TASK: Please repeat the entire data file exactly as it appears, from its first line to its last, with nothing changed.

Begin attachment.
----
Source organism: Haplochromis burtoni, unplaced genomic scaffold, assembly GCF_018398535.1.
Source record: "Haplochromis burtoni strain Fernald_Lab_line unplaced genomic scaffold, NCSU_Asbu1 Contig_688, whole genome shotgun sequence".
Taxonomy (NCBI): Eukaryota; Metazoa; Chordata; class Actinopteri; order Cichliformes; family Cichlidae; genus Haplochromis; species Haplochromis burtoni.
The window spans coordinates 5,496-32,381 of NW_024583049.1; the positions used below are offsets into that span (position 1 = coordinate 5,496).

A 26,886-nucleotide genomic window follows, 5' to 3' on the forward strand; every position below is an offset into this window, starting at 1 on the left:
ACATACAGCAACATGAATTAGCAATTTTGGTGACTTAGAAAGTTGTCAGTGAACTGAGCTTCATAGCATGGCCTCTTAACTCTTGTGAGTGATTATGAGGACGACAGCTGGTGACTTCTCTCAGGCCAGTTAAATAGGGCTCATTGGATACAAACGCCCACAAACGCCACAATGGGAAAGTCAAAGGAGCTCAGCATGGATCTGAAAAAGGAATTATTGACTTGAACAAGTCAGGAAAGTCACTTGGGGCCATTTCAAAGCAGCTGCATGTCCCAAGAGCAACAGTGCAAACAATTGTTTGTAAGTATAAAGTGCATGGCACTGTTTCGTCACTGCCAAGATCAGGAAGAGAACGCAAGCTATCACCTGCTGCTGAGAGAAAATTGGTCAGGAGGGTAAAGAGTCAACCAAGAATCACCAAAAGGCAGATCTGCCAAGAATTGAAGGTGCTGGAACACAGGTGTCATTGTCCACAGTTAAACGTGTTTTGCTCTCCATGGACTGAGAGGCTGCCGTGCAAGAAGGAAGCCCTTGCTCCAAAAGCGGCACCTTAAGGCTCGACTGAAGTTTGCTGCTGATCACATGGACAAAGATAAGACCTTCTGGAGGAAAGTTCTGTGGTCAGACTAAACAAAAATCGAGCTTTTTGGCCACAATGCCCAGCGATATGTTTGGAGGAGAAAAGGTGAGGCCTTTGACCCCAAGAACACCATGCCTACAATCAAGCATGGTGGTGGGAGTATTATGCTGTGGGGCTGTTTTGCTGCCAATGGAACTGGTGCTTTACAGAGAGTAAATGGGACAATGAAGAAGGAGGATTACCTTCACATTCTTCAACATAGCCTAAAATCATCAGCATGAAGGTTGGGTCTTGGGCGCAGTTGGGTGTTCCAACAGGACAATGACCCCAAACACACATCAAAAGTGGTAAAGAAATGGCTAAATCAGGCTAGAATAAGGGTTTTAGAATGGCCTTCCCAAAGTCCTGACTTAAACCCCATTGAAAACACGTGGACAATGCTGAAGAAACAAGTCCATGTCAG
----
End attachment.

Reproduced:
Source organism: Haplochromis burtoni, unplaced genomic scaffold, assembly GCF_018398535.1.
Source record: "Haplochromis burtoni strain Fernald_Lab_line unplaced genomic scaffold, NCSU_Asbu1 Contig_688, whole genome shotgun sequence".
Taxonomy (NCBI): Eukaryota; Metazoa; Chordata; class Actinopteri; order Cichliformes; family Cichlidae; genus Haplochromis; species Haplochromis burtoni.
The window spans coordinates 5,496-32,381 of NW_024583049.1; the positions used below are offsets into that span (position 1 = coordinate 5,496).

A 26,886-nucleotide genomic window follows, 5' to 3' on the forward strand; every position below is an offset into this window, starting at 1 on the left:
ACATACAGCAACATGAATTAGCAATTTTGGTGACTTAGAAAGTTGTCAGTGAACTGAGCTTCATAGCATGGCCTCTTAACTCTTGTGAGTGATTATGAGGACGACAGCTGGTGACTTCTCTCAGGCCAGTTAAATAGGGCTCATTGGATACAAACGCCCACAAACGCCACAATGGGAAAGTCAAAGGAGCTCAGCATGGATCTGAAAAAGGAATTATTGACTTGAACAAGTCAGGAAAGTCACTTGGGGCCATTTCAAAGCAGCTGCATGTCCCAAGAGCAACAGTGCAAACAATTGTTTGTAAGTATAAAGTGCATGGCACTGTTTCGTCACTGCCAAGATCAGGAAGAGAACGCAAGCTATCACCTGCTGCTGAGAGAAAATTGGTCAGGAGGGTAAAGAGTCAACCAAGAATCACCAAAAGGCAGATCTGCCAAGAATTGAAGGTGCTGGAACACAGGTGTCATTGTCCACAGTTAAACGTGTTTTGCTCTCCATGGACTGAGAGGCTGCCGTGCAAGAAGGAAGCCCTTGCTCCAAAAGCGGCACCTTAAGGCTCGACTGAAGTTTGCTGCTGATCACATGGACAAAGATAAGACCTTCTGGAGGAAAGTTCTGTGGTCAGACTAAACAAAAATCGAGCTTTTTGGCCACAATGCCCAGCGATATGTTTGGAGGAGAAAAGGTGAGGCCTTTGACCCCAAGAACACCATGCCTACAATCAAGCATGGTGGTGGGAGTATTATGCTGTGGGGCTGTTTTGCTGCCAATGGAACTGGTGCTTTACAGAGAGTAAATGGGACAATGAAGAAGGAGGATTACCTTCACATTCTTCAACATAGCCTAAAATCATCAGCATGAAGGTTGGGTCTTGGGCGCAGTTGGGTGTTCCAACAGGACAATGACCCCAAACACACATCAAAAGTGGTAAAGAAATGGCTAAATCAGGCTAGAATAAGGGTTTTAGAATGGCCTTCCCAAAGTCCTGACTTAAACCCCATTGAAAACACGTGGACAATGCTGAAGAAACAAGTCCATGTCAG